Moral Dilemmas of Modern War: Torture, Assassination, and Blackmail in an Age of Asymmetric Conflict

Moral Dilemmas of Modern War: Torture, Assassination, and Blackmail in an Age of Asymmetric Conflict

Michael L. Gross

Language: English

Pages: 336

ISBN: 0521685109

Format: PDF / Kindle (mobi) / ePub

Moral Dilemmas of Modern War: Torture, Assassination, and Blackmail in an Age of Asymmetric Conflict

Michael L. Gross

Language: English

Pages: 336

ISBN: 0521685109

Format: PDF / Kindle (mobi) / ePub


Asymmetric conflict is changing the way that we practise and think about war. Torture, rendition, assassination, blackmail, extortion, direct attacks on civilians, and chemical weapons are all finding their way to the battlefield despite longstanding international prohibitions. This book offers a practical guide for policy makers, military officers, students, and others who ask such questions as: Do guerillas deserve respect or long jail sentences? Are there grounds to torture guerillas for information or assassinate them on the battlefield? Is there room for nonlethal weapons to subdue militants and safeguard the lives of noncombatants? Who are noncombatants in asymmetric war? What is the status of civilians who shelter and aid guerillas? And, do guerillas have any right to attack civilians, particularly those who aid and shelter members of the stronger army? If one side can expand the scope of civilian vulnerability, then why can't the other? To read and comment on Michael Gross's blog article on the UN Human Rights Council Report on Gaza, click here

Other Roads: Alternate Outcomes of the Second World War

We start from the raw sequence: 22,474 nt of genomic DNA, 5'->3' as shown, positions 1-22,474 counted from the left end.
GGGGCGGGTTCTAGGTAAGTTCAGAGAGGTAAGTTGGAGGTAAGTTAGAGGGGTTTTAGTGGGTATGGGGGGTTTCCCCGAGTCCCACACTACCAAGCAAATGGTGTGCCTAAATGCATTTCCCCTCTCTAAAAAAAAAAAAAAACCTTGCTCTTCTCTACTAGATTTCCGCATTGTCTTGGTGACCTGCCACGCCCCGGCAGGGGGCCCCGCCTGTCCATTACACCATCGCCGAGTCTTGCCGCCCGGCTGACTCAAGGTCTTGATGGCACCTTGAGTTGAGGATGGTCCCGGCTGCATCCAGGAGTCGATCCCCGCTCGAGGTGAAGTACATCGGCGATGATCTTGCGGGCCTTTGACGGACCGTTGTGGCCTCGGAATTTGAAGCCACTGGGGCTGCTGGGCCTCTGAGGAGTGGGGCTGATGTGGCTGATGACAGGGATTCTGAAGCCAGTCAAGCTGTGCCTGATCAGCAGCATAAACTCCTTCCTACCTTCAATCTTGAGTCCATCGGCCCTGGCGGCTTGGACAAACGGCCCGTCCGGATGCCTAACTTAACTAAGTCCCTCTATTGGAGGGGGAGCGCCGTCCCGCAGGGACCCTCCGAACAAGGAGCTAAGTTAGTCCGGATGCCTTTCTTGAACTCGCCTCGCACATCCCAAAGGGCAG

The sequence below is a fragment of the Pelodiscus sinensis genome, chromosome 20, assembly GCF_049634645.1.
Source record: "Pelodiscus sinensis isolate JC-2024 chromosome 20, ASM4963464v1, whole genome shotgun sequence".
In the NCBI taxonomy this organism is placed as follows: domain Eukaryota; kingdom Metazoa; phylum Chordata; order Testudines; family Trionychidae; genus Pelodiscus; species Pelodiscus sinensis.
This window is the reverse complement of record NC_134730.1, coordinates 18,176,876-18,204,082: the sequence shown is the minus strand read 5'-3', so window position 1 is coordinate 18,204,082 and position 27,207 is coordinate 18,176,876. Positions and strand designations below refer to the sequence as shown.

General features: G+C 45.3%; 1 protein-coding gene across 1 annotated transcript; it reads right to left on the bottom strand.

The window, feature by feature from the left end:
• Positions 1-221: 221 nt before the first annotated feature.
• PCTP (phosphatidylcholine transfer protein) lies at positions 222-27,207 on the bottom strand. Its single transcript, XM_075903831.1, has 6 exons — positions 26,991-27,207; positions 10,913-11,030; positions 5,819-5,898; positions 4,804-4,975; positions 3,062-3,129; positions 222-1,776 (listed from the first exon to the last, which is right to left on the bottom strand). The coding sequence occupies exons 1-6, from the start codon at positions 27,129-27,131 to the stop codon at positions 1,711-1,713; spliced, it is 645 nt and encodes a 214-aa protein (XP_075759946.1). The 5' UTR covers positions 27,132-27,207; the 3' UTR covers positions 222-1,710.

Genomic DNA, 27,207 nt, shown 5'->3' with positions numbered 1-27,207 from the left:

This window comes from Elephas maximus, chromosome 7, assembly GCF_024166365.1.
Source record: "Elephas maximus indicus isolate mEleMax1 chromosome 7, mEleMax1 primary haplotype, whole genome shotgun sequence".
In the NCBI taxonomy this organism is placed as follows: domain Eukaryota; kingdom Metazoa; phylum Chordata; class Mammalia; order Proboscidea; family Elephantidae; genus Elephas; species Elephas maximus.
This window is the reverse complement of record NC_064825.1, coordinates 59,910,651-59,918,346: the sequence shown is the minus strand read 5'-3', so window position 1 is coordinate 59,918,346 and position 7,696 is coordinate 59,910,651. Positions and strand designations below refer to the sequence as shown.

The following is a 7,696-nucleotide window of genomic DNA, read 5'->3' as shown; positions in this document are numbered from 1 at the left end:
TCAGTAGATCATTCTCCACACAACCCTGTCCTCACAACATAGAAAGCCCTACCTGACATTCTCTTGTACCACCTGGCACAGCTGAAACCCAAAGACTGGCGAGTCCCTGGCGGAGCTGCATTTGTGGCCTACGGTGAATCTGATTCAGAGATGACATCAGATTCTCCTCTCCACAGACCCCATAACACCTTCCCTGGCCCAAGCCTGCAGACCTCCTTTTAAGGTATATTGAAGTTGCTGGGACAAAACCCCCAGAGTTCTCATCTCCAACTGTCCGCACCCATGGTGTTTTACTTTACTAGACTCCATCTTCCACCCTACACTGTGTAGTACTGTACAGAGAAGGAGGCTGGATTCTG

Madrid 1937: Letters of the Abraham Lincoln Brigade From the Spanish Civil War

VCs of the First World War: The Western Front 1915

Leadership in the Crucible: The Korean War Battles of Twin Tunnels and Chipyong-ni (Williams-Ford Texas A&M University Military History Series)

 

 

 

 

 

 

 

 

 

 

controversy over blinding lasers had little to do with superfluous injury and everything to do with military necessity and fear of uncontrolled deployment. For Parks, therefore, the Protocol against blinding lasers was “an arms control agreement rather than a law of war treaty.26” An arms control treaty is born of necessity while the laws of war make room for humanitarianism. In the case of blinding lasers, necessity and self-interest motivated nations to ban a weapon before any nation could

in turn, may serve to immobilize or otherwise incapacitate those affected.19 The results are far from implementation, but the idea is to produce an incapacitating weapon similar to chemical weapons without the attendant legal difficulties of using a chemical agent that flirts with the CWC restrictions. At the same time, RF radiation would not be subject to fluctuating atmospheric conditions or difficulties of delivery that plague airborne chemical weapons. Finally, consider the possibilities of

conflict, therefore, results remain mixed. For Israelis, targeted killings provide a visceral sense of potency when The Dilemma of Assassination 117 there often is no effective response to terror attacks. They believe that targeted killings, particularly the killing of important enemy military leaders, will bear fruit. Targeted killing satisfies a sense of justice or even vengeance as terrorists get their due. Israelis find proof of their effectiveness in the recurring demand that

many hitherto protected civilians. This change reaches far into the territory of noncombatant immunity as traditionally understood. Attacking Associated Targets Attacking associated targets demands two things. First, the attack must be effective, and second, the attacker must use no more than the force necessary to disable the facility. These are the standard ethical demands of any military operation. During the Second Lebanon War, Israel assumed, for example, that the destruction of media

Israeli government claims Hezbollah deliberately fired from populated areas to prevent attacks on missile launchers; HRW claims these same acts merely constitute the failure to take sufficient measures to protect civilians, a lesser crime of war.23 Evaluating these conflicting claims is difficult. Human shielding in Lebanon did not take the form of placing civilians in front of missile launchers at gunpoint. But what does it mean when human rights activists agree that Hezbollah did not take

Download sample

Download